Focus's problems began well before the recession; in retrospect, its original private equity owners clearly loaded too much debt onto the business. But the downturn clearly didn't help, timing-wise. Distressed debt specialist Cerebrus bought the company in 2007 for £1 and tried to make a go of it, ploughing £200m into the business and bringing in ex-Iceland boss Bill Grimsey to turn it around. But with people steering clear of fripperies like home improvements as the recession bit, it couldn't turn things around - and by 2009, its debts had mounted to £230m.
So while today’s news can hardly be described as unexpected, the firm’s 4,000 staff aren’t going to be impressed. Despite recording a pre-tax loss of £21m in the year to February 2010, Focus was still opening new stores as late as August last year, in Trowbridge (not exactly a hub of house-proud home owners, if you're not familiar with it).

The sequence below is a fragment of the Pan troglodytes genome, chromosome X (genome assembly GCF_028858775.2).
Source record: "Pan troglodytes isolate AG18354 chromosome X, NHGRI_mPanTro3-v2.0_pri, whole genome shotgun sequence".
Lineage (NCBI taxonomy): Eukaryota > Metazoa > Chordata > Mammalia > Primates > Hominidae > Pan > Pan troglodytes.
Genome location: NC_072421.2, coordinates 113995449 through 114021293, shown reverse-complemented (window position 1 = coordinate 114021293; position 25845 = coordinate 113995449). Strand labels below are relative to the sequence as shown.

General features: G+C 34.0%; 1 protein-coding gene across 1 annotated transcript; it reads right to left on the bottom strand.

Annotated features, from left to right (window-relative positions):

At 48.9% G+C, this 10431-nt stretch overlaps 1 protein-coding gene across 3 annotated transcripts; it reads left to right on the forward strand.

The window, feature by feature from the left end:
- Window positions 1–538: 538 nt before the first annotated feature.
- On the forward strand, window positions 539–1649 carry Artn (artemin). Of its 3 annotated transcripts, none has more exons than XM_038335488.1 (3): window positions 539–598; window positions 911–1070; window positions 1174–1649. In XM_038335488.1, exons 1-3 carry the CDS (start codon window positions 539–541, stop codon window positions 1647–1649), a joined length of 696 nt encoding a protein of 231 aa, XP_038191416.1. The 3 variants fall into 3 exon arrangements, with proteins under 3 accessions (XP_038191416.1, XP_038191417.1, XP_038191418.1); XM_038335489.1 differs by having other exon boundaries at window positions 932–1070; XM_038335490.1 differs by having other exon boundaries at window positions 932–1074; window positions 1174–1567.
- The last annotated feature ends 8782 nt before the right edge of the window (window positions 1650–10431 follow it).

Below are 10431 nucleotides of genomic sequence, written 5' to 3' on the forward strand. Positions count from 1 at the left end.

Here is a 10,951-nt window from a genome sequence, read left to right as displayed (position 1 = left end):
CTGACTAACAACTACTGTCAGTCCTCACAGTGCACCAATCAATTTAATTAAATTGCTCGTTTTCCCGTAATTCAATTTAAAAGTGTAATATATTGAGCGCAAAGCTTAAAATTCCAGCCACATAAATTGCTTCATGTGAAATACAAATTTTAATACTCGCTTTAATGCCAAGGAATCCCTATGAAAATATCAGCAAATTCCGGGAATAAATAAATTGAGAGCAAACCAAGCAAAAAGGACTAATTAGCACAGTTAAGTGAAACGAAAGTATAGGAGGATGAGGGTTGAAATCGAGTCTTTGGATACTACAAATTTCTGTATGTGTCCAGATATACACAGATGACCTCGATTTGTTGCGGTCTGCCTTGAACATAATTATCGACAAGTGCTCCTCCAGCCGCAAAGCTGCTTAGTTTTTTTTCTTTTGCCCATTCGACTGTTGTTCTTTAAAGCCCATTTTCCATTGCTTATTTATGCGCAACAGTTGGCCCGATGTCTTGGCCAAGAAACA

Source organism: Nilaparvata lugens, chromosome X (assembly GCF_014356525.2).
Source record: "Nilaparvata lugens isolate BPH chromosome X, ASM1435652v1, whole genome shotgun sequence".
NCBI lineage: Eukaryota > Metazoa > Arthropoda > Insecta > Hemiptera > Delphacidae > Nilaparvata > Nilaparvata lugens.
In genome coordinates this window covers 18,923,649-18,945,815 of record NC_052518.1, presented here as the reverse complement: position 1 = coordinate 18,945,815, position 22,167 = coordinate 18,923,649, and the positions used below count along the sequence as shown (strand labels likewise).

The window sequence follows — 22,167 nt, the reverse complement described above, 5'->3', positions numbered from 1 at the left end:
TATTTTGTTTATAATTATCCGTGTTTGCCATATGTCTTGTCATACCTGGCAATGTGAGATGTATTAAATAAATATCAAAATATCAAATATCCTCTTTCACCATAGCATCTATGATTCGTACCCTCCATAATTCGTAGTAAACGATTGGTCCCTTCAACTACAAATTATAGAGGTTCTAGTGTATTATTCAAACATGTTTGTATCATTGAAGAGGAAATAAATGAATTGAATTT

It might seem odd, on the face of it, that Focus could survive the recession but fall over during the recovery. But for retailers, the current squeeze on consumer spending means times are even tougher than they were a few years ago. Just look at the raft of retailers that have fallen into administration over the last weeks, Oddbins, the Officers Club and Henleys, to name but a few. In fact, stats by Deloitte have shown that the number of retailers calling in the administrators has risen by 30% this year.
All of which goes some way to explaining why, despite its impressive performance in recent weeks, Morrisons is still cautious about its outlook. The supermarket said that while Easter and the Royal Wedding had boosted sales (helped, presumably, by the appearance of Freddie Flintoff in its ads, at a time when the nation was feeling unusually patriotic), it plans to remain vigilant over the next few months. Sadly for Focus, that ship may have sailed.